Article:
Response 3-Beauty in the Philippines: Materialized Oppression (11.2)

By Isabelle Lundin, Oakland University

Poetic audio response to Beauty in the Philippines: Materialized Oppression

Transcript of the Poem

I will never know the generational and cultural trauma that you
Your family
Your generations upon generations have known

But I do know what it’s like to be told you are not beautiful. 

Rhetoric can be a dangerous battlefield of ‘capture the flag.’ 
It can manipulate, building upon its own Kairos
So the effect no longer becomes a conscious change of heart, 
But instead is unquestioned, unchallenged complacency. 

So for your beauty, your worth, to be so inextricably tied to one, singular ideal
An ideal that has been 



Into the very fiber of your culture
From unchecked rhetorical power

Hurts me too. 

To be told, “you are not beautiful”
For reasons you yourself do not understand is painful. 

I understand this in the smallest of ways. 

From being redhaired and chubby throughout middle school
Tangled amongst my braces and my desire to learn
I could not be pretty if I wanted to be smart.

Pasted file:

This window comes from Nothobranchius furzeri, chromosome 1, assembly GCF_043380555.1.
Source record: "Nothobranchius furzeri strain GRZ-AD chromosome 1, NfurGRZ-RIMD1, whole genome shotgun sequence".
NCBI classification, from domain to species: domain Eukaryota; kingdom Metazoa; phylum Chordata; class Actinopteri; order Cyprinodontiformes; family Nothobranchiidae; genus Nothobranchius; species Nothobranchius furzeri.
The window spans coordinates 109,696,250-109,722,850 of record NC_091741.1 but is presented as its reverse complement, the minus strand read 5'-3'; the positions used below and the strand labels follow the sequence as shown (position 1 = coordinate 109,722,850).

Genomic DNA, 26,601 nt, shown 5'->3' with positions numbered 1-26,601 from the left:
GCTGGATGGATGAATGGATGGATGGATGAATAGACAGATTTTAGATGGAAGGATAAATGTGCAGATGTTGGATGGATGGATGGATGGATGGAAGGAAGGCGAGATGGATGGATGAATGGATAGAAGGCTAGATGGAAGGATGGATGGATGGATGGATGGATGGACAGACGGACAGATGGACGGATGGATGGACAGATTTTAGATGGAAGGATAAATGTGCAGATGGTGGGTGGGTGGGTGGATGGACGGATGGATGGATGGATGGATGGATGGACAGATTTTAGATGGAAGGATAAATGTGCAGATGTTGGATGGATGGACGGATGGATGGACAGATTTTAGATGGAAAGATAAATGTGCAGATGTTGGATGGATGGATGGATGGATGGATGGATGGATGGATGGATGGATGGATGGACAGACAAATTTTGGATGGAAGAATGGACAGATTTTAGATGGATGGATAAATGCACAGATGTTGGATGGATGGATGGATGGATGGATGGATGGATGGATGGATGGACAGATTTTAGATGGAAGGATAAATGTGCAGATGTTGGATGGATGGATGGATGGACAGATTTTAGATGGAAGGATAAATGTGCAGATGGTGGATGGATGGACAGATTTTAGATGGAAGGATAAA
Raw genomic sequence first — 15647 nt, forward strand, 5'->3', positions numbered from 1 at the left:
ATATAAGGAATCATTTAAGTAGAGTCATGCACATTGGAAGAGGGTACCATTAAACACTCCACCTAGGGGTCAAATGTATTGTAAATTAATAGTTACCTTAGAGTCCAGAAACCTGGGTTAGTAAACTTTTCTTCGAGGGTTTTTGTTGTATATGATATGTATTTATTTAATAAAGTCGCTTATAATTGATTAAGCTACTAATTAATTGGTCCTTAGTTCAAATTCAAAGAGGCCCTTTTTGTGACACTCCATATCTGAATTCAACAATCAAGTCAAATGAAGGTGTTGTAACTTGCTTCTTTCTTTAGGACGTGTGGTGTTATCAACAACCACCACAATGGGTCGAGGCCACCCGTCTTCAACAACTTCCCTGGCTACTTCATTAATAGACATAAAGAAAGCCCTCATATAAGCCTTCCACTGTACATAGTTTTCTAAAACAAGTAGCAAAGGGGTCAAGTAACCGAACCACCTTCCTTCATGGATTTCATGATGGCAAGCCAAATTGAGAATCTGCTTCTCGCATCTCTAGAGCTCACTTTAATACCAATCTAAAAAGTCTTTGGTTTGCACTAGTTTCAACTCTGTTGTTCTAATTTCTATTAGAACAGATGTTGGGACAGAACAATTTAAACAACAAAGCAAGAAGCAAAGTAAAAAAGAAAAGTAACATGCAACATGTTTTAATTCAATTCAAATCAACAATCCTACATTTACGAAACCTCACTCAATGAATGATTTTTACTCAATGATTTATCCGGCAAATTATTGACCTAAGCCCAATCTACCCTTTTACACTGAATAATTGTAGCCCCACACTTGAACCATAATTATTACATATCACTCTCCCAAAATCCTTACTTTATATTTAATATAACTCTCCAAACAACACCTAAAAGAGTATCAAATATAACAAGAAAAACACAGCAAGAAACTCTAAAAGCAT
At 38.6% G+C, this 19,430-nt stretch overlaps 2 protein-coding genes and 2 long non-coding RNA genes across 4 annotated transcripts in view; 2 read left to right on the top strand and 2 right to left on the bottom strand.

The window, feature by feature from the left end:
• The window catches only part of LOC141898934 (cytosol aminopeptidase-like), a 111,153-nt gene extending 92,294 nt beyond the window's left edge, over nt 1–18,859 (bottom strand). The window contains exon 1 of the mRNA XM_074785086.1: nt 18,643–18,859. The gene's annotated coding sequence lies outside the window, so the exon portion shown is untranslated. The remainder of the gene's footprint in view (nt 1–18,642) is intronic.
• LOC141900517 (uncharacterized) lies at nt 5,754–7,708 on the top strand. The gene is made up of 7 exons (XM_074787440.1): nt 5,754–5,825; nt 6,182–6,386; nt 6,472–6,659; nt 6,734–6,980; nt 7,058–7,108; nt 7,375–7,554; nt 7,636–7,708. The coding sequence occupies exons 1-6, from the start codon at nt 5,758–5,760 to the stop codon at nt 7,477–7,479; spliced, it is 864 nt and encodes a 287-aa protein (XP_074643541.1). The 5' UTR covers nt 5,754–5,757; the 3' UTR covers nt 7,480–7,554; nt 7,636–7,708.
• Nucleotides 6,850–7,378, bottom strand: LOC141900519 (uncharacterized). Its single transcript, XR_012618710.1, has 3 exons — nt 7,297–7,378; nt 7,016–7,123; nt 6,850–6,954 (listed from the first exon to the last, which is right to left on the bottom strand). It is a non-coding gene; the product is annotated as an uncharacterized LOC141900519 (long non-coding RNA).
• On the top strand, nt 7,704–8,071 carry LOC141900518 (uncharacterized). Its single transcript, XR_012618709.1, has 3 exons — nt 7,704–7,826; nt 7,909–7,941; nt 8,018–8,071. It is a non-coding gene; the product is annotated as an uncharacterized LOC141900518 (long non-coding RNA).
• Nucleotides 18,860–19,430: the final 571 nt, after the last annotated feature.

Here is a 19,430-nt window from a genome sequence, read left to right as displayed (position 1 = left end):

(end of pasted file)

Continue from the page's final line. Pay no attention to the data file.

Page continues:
In fact, I wasn’t pretty to begin with
So I’m better off being smart. 

In a small, incomparable way, I hear you, sister. 

To have your own beauty defined for you
Deemed as beautiful or not from some intangible, invisible authority
Beyond our control
Will never not be painful. 

But you are brave because you challenge this authority. 
You demand, you question
You discover how it became this way
You fight against complacency and acceptance
And search for answers, for reasons, for history. 

And you found it: 
The rhetorical, ethical, moral injustices from long ago have left too large an imprint. 

You are brave and you are beautiful. 
Good rhetoric challenges other rhetoric:
It seeks to understand why some rhetoric is beautiful and why some isn’t. 
And by illuminating this ugliness 
You have only magnified your beauty

A beauty that was never missing from the start.